If there’s one thing that immediately grabs your attention in the opening scene of “Uncut Gems” on Netflix, it’s the chaos. We find ourselves in a mine in Ethiopia, witnessing the aftermath of an accident that has left one worker with a broken leg. The cries, the tears, the blood – they paint a vivid picture of the harsh reality faced by the Ethiopian workers and their Chinese bosses. From these mines emerges a black opal that will become the obsession of Adam Sandler’s character, Howard Ratner, in New York. This captivating gem sets the stage for a thrilling and pulse-pounding film by the talented Safdie brothers, Ben and Joshua. Yet, beyond its gripping narrative, “Uncut Gems” serves as a powerful reflection on the seemingly stable but deeply chaotic system of capitalism, teetering on the edge of a precipice.
The Precious Gem that Drives Obsession
In a matter of minutes, the film masterfully establishes its narrative and formal foundations. The prologue seamlessly blends with the main plot, all centered around the opal’s vibrant colors. We see the gem literally within the depths of Howard Ratner, the protagonist undergoing medical tests in a hospital. This transition, with the opal as the connecting thread, symbolizes the profound obsession that consumes Ratner. He has spent months acquiring the precious stone illegally through his contacts in Ethiopia, only to have it constantly slipping through his fingers. This gem’s allure extends to basketball player Kevin Garnett (playing himself), who believes it will bring him victory and is willing to pay a hefty sum for it. Howard needs this financial gain to sustain his insatiable desire for wealth, which constantly eludes him.
The Materialistic Microcosm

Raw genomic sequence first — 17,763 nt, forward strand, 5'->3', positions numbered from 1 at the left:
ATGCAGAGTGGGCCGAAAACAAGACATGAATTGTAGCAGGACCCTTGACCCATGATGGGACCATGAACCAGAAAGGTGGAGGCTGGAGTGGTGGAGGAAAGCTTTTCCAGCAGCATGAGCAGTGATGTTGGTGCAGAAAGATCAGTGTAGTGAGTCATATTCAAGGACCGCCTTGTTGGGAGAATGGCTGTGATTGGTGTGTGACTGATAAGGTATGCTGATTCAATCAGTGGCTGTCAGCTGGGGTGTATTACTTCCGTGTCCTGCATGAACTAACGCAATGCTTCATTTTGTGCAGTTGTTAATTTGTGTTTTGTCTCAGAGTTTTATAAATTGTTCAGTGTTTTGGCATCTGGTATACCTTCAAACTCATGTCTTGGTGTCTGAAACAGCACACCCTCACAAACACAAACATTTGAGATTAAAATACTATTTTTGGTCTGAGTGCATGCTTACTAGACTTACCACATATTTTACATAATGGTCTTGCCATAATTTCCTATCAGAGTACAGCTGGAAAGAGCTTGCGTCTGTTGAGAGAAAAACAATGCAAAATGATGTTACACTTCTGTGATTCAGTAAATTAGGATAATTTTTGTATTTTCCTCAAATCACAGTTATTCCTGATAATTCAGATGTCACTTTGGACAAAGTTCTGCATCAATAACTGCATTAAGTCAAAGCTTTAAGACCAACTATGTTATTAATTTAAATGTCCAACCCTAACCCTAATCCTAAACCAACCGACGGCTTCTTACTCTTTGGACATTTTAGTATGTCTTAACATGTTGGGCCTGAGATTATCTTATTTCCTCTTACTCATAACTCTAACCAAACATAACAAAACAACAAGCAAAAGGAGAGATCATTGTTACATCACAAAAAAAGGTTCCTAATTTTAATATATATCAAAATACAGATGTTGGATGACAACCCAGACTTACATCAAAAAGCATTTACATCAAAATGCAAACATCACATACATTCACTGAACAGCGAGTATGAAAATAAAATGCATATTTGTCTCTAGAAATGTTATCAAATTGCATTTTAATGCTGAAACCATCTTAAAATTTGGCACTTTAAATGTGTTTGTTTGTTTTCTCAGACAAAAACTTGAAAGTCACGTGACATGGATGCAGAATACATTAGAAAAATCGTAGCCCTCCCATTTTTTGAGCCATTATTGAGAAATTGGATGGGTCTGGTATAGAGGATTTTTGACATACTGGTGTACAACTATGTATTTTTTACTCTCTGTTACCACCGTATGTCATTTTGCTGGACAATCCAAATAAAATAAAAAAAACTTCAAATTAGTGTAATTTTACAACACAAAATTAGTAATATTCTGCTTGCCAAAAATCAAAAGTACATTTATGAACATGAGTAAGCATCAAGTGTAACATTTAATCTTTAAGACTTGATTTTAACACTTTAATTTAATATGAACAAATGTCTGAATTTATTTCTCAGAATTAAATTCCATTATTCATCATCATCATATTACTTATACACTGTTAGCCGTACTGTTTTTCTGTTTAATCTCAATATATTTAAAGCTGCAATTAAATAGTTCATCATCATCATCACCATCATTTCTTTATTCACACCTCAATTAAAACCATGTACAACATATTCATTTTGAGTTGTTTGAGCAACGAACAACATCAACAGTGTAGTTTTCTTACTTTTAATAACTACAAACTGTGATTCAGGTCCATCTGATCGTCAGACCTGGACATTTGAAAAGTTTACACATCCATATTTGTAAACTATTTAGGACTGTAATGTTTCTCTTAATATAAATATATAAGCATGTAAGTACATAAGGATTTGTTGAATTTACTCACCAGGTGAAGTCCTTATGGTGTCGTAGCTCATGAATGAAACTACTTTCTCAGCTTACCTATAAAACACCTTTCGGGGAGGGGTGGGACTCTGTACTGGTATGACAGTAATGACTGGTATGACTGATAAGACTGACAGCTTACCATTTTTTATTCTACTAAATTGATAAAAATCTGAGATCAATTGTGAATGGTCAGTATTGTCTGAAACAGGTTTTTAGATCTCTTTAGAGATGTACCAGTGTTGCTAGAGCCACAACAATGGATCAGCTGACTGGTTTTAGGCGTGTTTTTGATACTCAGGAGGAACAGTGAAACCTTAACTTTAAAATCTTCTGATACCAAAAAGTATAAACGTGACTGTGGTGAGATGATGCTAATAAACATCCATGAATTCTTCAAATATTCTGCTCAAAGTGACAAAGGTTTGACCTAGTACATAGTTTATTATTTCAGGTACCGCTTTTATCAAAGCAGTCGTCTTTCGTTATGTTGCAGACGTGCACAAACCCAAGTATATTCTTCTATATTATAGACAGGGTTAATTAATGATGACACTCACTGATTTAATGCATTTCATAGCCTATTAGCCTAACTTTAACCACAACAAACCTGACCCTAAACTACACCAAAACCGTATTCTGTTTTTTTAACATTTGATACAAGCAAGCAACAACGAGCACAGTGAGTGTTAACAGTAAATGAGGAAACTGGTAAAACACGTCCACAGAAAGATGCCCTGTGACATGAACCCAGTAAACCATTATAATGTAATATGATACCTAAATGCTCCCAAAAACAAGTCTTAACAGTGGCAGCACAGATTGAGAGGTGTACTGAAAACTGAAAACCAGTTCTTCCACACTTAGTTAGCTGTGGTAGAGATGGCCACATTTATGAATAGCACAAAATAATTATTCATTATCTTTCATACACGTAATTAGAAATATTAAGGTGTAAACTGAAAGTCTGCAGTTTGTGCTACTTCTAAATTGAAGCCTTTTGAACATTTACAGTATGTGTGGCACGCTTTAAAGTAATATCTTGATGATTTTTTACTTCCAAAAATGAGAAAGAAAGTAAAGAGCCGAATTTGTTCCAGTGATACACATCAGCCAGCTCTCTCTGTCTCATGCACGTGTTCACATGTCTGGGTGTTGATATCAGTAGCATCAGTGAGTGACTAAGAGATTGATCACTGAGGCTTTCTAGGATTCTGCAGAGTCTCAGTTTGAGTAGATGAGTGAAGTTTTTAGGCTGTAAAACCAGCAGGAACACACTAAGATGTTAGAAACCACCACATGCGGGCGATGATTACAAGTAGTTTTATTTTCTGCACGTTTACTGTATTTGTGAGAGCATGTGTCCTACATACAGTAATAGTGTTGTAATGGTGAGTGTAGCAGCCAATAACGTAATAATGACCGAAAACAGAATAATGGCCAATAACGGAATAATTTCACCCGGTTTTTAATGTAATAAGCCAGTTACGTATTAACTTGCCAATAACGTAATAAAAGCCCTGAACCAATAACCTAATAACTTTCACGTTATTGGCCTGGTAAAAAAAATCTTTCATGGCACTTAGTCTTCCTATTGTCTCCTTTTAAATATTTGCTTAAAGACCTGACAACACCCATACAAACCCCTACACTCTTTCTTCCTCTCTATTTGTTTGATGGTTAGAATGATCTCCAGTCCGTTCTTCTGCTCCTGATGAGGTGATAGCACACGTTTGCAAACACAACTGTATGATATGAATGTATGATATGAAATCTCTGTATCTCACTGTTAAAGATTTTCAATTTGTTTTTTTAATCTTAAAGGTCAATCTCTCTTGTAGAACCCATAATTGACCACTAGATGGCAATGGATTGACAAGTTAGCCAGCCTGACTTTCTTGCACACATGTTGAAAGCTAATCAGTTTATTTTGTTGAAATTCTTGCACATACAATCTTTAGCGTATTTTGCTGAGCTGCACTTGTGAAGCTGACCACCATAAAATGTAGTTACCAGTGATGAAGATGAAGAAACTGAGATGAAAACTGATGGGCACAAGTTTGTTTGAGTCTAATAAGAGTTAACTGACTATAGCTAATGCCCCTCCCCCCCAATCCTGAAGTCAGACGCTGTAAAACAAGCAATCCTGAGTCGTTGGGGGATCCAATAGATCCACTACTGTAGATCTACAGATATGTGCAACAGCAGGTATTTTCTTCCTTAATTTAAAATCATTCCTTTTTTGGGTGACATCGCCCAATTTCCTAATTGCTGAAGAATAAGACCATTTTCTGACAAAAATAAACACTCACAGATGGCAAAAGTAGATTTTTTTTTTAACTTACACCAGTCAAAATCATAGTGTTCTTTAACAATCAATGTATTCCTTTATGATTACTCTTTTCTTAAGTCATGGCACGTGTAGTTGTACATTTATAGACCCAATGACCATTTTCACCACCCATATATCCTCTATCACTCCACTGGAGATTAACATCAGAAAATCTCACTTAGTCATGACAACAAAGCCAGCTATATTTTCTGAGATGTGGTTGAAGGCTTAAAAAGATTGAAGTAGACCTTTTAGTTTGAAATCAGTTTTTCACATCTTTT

Within this consumer-driven microcosm, the accumulation of material possessions reigns supreme. Everything is traded, not always with cash, in a bartering system that pushes the characters to their limits. This narrative device, expressed through dynamic visual and script elements, accurately depicts the film’s setting – New York’s “District Diamond” – and the predominantly Jewish community that inhabits it (many of whom act as extras). The Safdie brothers drew inspiration from their father’s experiences in the city’s diamond trading business, infusing the project, a decade in the making, with the unmistakable imprint of Jewish traditions. However, as noted by The New Yorker critic Richard Brody, this influence is more tonal than narrative.
According to the filmmakers themselves, Howard’s character offers a tangible link to the stereotypes imposed on Jews during the Middle Ages, when the Church excluded them from society. Their only means of asserting their individuality and humanity was through material consumption – a history that has left deep ancestral trauma. This reading adds richness to the film, reminding us that even a marginalized community can contribute to a society built on the suffering of others.
Anxiety at the Edge
Beneath its surface, “Uncut Gems” offers profound reflections on the contemporary world. However, its primary objective is to immerse us in the constant anxiety of living on the brink of a heart attack. We experience the same adrenaline rush as Howard when he risks everything on a single gamble, making promises he can’t keep, selling irresistible scams, and clinging to a golden Furby (an iconic symbol in the film) as if it were the most valuable object in the world. Sandler’s extraordinary performance guides us through this journey fueled by men’s ambition. The film aims to evoke in viewers the same intoxicating euphoria felt by compulsive gamblers, as they anxiously discover whether they have won big or lost everything. It connects the foundations of capitalism with a kind of spirituality that emanates from its very functioning – a spirituality that these characters cannot escape, even if they wanted to.
A Masterpiece in Motion
Like their previous film, “Good Time,” the Safdie brothers have created something truly unique and stress-inducing. “Uncut Gems” moves at such a fast pace that it scarcely allows for reflection. Yet, it encapsulates intricate ideas about the modern world, from a small-scale perspective that feels universal. It builds bridges between socioeconomic systems, religion, masculinity, and the weight of history, all while hurtling forward at a frenetic pace. The Safdie brothers themselves are like uncut diamonds, constantly refining their craft with each new production. With “Uncut Gems,” they have firmly secured their place on the map, delivering one of the best films of 2020.
To experience the exhilarating thrill of “Uncut Gems,” watch it on Ratingperson.